Why You Should Consider a Master’s Degree in Yoga

Aug 31, 2017 at 12:00am ET By Alyssa Walker

The World Health Organization recently reported that depression is the number one illness in the world, the leading cause of disability, and one of the most common health disorders.

One solution?  Yoga.  As practitioners and yogis already know, yoga can reduce depression, boost your immune system, help to recalibrate your nervous system, and helps people to relax.

 

Physically, it improves flexibility of the spine, joints, and muscles, but the “asanas”—or postures—ultimately help to ease the mind.

First practiced in India by religious ascetics up to 2,500 years ago, yoga was about stillness.  Its evolution has brought the modern flow that we see today.

In addition to yoga enhancing physical and spiritual well-being, what are the benefits of earning your master’s in it?  Let’s take a closer look at four reasons why you should consider a master’s degree in yoga.

1. It exists.

George Mallory (first mountaineer to summit Everest) said he climbed Mount Everest “because it’s there.”

Take a page from his playbook when you consider a master’s in yoga.

While it’s surprising, yoga degrees are out there—and gaining popularity.

At the SOAS University of London, you can earn your MA in Traditions of Yoga and Meditation.   The beauty of the program?  It’s full-time or part-time.

The program has five required courses, all of which enhance the practical and theoretical foundations of yoga within a historical context (see #3).

 

2. It will deepen your practice.

You will learn—and practice—everything there is to learn about yoga.  From philosophy (see #3) to physical practice and breath work, you will have a clear understanding about asana, pranayama, and other forms.

You’ll also learn new skills that will not only inform your practice, but will help you guide others.  You’ll work on the mind-body connection and be able to work as a health practitioner in alternative medicine.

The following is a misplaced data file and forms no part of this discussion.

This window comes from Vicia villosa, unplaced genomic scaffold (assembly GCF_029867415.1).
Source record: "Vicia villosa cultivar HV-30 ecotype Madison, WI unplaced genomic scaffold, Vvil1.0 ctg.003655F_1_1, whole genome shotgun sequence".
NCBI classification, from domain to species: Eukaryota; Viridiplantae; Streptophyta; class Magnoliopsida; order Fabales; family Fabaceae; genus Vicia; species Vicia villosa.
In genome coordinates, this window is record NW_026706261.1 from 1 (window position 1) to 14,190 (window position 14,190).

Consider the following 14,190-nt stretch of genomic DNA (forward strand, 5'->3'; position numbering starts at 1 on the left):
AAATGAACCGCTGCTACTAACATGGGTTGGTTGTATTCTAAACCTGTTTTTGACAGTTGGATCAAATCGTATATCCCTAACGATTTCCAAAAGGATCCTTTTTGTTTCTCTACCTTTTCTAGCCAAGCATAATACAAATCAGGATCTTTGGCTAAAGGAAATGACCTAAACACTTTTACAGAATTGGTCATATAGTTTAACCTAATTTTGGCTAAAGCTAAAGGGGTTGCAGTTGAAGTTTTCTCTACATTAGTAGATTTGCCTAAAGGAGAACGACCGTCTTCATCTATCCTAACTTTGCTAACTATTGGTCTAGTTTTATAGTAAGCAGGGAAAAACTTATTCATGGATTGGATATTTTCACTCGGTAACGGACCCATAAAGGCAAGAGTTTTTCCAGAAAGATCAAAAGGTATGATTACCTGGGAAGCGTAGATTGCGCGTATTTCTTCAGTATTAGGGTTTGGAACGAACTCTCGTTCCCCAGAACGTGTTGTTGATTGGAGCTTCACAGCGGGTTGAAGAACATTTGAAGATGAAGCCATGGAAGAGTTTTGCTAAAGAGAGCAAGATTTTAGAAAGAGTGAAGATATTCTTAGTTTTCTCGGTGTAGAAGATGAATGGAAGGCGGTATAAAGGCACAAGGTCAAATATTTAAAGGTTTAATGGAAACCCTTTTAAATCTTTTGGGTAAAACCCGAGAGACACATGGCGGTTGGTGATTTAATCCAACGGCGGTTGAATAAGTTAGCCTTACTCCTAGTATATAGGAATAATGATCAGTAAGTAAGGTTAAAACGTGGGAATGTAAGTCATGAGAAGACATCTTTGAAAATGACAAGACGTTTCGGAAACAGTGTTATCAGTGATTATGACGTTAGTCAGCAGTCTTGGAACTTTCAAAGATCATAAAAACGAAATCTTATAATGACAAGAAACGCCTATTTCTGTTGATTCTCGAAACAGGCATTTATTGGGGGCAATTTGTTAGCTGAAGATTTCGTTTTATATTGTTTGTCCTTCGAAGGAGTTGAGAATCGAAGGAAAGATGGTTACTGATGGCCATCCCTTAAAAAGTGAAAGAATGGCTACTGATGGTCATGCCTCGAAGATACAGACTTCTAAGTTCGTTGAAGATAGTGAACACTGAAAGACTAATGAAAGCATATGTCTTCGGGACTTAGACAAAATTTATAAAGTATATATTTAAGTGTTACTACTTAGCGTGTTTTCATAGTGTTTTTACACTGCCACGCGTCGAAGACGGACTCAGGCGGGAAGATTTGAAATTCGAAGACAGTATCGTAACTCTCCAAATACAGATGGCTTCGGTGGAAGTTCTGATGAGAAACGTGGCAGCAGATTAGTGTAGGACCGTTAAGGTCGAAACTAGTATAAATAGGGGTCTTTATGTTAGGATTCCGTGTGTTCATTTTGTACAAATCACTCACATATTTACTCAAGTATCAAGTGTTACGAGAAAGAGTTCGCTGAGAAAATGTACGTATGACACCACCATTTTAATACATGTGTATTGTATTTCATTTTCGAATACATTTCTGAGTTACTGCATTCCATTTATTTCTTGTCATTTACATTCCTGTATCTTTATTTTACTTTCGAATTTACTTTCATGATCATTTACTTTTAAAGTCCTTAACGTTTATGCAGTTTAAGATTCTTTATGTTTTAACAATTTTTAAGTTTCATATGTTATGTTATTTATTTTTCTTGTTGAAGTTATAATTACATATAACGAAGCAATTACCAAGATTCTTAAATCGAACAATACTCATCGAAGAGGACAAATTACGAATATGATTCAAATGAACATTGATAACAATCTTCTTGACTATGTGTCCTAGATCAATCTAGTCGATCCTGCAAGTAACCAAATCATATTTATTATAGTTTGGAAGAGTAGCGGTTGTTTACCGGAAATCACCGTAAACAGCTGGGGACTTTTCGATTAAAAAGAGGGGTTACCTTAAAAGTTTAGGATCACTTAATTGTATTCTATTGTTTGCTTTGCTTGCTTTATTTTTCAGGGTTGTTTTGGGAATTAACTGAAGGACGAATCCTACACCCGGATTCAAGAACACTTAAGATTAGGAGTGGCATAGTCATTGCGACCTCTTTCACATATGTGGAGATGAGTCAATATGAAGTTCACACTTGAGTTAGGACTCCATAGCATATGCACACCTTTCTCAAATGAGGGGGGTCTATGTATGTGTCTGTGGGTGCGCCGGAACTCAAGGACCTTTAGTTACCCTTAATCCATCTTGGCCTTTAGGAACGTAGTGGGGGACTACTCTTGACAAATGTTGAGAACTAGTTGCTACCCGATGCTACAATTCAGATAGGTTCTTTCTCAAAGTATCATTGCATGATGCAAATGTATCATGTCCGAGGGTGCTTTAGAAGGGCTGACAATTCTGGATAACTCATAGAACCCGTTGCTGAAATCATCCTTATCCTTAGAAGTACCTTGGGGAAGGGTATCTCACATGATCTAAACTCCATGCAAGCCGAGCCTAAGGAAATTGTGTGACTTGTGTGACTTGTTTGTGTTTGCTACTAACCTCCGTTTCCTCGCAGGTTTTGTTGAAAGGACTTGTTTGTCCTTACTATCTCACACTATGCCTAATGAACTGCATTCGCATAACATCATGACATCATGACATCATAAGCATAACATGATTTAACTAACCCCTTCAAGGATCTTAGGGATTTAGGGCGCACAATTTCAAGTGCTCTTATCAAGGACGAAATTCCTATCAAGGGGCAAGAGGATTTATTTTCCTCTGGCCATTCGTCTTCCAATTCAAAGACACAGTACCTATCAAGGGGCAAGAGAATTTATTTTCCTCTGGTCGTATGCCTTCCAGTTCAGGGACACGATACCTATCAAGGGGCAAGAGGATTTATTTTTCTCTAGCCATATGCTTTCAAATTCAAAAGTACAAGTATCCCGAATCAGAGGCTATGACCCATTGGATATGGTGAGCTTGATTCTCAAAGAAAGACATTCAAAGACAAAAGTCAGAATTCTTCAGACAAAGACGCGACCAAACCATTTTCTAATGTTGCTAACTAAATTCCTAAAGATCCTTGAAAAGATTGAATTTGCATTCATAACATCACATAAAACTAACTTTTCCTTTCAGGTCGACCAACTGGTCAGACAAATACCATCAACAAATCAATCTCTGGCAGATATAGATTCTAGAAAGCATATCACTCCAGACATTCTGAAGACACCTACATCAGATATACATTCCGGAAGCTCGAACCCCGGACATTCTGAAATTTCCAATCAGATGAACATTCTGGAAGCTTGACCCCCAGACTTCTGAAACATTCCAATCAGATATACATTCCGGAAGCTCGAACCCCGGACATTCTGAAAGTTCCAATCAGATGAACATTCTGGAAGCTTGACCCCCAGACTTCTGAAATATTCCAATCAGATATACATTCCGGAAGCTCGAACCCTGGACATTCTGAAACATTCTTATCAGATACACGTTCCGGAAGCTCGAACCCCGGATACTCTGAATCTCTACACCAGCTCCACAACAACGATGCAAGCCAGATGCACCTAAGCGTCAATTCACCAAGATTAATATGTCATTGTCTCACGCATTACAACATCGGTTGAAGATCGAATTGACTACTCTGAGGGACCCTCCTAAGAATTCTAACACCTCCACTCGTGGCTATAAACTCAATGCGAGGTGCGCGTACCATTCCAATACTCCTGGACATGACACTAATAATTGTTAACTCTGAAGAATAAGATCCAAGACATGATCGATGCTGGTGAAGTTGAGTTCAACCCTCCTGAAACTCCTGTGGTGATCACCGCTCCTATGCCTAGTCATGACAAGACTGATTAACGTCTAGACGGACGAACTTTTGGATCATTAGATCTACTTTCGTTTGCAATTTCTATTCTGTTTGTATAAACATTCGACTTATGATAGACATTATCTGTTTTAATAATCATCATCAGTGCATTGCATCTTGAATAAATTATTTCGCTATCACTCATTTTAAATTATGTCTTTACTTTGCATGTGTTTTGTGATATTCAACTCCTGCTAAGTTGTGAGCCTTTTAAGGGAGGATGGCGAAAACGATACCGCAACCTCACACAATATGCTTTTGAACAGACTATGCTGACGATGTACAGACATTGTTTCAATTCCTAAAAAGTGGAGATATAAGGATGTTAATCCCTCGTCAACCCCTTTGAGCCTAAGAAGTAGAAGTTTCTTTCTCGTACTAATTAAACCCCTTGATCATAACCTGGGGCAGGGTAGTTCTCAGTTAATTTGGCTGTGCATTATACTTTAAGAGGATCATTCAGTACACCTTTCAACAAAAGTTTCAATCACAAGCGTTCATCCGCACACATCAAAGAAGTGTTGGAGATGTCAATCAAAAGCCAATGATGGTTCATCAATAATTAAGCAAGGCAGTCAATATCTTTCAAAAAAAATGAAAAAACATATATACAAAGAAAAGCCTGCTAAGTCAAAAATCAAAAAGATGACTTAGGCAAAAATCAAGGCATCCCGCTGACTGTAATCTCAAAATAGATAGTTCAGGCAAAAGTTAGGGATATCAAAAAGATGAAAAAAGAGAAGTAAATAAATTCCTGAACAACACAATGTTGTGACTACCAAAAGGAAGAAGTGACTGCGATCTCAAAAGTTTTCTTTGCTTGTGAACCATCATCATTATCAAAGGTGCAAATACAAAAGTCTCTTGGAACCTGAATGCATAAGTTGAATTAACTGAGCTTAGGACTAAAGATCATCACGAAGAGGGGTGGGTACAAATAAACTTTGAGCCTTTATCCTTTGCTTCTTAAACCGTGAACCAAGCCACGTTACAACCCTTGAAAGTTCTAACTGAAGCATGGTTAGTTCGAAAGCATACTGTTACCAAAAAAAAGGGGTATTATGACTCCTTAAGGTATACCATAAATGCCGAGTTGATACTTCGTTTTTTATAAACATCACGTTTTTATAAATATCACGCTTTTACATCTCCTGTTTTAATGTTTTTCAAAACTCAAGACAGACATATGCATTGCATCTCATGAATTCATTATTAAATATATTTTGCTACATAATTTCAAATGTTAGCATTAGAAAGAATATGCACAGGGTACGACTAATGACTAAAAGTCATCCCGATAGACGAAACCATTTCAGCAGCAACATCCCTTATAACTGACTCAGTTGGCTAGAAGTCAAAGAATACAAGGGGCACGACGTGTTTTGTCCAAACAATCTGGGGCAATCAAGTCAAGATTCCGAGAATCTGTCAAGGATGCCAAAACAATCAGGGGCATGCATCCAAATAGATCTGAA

3. You’ll learn philosophy.

You would not be a true yoga guru without doing your homework.  You will learn the philosophy of the practice, from its origins.

What are the benefits of learning philosophy?  Internal calmness—even under pressure. 

Want a head start?  Check out the Yoga Sutras to start, 196 Indian aphorisms on how you should live your life.  We’d be remiss if you didn’t also read the Bhagavad Gita, one section of a longer tome written between 500 and 400 BCE.  It tells the story of the battle within all of our souls.  

 

4. It’s a fun challenge.

Get your warrior pose on and give yourself a physical, mental, and academic workout.  Let’s go back to your physical practice for a minute: you’ll be doing and learning all of those poses that you dreaded or have put off during yoga class. 

You’ll also learn mad business skills.  How?  Once you graduate, you’ll be able to register with Yoga Alliance as a Registered Yoga Teacher (RYT).  What does this give you?  Access: start your own studio, run your own business, change lives through yoga. Be your own boss—for the better of yourself and others.

You’ll increase your flexibility—physically and mentally, and think of yourself as more than just an academic. You’ll be a spiritual one. And a strong one at that.

Convinced? You should be.

Go.  Study.  Be.

Namaste.

 

 

Alyssa Walker is a freelance writer, educator, and nonprofit consultant. She lives in the White Mountains of New Hampshire with her family.

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